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Emily LakdawallaDecember 14, 2012

Chang'E 2 imaging of Toutatis succeeded beyond my expectations!

The Chang'E 2 mission flyby of Toutatis succeeded in acquiring images. Oh my goodness, did they succeed. This is awesome.

Chang'E 2 images of Toutatis

Chang'E 2 images of Toutatis
The closest fly-by was at 08:30:09 UTC on December 13 at an altitude of just 3.2 km and at a relative velocity of 10.73 km/s. Quite a few photos were snapped by the CCD camera - including this series of photos taken 93 - 240 km away from Toutatis:

The images are much better than I expected them to be. There are also many more of them than I expected. I look forward to learning more about how they were acquired!

These, in combination with the incredible radar images still being acquired from Goldstone and innumerable optical observations, make Toutatis one of the best-studied asteroids in the solar system.

I'll have more to write about this in the future, but I wanted to share the news as soon as I heard it! Today, we need good news.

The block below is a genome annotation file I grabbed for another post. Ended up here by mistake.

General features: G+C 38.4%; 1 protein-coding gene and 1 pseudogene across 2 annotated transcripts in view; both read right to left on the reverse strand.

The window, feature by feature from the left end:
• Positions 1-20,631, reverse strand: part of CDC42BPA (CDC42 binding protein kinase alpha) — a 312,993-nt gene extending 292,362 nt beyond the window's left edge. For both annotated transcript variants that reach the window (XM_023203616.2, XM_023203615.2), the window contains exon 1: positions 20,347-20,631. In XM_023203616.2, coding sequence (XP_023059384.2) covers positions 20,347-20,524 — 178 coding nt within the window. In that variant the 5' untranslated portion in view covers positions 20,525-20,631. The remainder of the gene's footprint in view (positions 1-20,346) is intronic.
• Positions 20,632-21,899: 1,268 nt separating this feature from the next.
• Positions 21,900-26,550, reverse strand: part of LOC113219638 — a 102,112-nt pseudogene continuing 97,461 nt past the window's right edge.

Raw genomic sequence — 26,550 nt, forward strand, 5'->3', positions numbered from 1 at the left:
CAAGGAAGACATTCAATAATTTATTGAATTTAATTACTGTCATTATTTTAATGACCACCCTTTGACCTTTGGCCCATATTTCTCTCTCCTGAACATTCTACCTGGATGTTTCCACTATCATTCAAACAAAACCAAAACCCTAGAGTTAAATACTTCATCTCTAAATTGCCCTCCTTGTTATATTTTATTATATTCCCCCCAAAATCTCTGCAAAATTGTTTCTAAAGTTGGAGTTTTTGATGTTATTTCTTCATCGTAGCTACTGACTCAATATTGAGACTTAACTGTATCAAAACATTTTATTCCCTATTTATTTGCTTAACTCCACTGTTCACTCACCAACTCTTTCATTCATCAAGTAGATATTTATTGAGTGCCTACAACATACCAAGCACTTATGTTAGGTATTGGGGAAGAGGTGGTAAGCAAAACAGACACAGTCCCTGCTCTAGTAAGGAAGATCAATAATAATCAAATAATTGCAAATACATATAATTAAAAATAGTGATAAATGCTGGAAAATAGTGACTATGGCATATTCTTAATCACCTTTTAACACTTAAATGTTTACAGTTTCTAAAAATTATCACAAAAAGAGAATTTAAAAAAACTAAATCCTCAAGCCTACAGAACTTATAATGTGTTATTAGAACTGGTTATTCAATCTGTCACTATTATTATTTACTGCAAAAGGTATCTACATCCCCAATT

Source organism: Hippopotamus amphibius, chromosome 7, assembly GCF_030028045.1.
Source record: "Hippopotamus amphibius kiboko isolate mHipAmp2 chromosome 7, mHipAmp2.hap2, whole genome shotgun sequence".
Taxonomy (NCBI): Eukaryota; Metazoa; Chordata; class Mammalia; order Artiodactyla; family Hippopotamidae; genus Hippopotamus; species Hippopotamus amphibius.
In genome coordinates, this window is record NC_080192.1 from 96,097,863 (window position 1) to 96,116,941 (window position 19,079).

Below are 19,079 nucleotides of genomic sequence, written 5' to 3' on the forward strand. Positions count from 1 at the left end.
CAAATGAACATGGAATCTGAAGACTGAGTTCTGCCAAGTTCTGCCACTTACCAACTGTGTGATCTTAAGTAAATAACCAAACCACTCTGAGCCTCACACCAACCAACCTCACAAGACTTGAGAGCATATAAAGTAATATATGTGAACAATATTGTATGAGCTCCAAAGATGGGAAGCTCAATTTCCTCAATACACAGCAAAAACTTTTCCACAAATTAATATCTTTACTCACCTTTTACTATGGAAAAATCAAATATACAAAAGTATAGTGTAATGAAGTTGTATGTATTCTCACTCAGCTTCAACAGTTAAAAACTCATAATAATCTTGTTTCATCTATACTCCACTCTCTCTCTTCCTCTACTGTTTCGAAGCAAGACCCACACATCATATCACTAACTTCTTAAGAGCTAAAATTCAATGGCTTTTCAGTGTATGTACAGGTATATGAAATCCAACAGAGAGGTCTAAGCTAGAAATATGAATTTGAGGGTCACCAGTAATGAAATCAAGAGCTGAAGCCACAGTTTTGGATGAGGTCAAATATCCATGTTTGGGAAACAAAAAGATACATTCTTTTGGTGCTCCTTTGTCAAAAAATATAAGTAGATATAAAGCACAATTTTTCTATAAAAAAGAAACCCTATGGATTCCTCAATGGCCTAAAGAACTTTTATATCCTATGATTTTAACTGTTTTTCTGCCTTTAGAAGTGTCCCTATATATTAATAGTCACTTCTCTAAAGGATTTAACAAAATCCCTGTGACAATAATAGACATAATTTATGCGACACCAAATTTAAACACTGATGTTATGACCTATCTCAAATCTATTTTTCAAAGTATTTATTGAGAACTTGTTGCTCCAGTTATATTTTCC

Here is a CCTV report on the encounter -- in Chinese, obviously, so all I get is "Chang-E," but the images in it are cool.

Many thanks to users yaohua2000 and Cosmic Penguin at unmannedspaceflight.com for bringing this to Western attention! Yaohua2000 also provided the following summary of the encounter:

Relative speed at 10.73 km/s
Closest flyby at 3.2 km altitude

Sequence (local time):
• Dec13 15:25 Return solar panels to 180 degrees
• Dec13 15:30 Switch to inertial altitude control
• Dec13 15:45 Switch to star orientation 10
• Dec13 15:48 Switch to star orientation 2
• Dec13 16:20 Solar panel monitoring camera power up
• Dec13 16:30 Closest flyby
• Dec13 16:45 Solar panel monitoring camera power down

Attached image: captured at 93–240 km distance between 16:30:09–16:30:24, maximum resolution 10 meters/pixel

Read more: near-Earth asteroids, pretty pictures, asteroids, asteroid 4179 Toutatis, Chang'E program, global views

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Emily Lakdawalla

Senior Editor and Planetary Evangelist for The Planetary Society
Read more articles by Emily Lakdawalla

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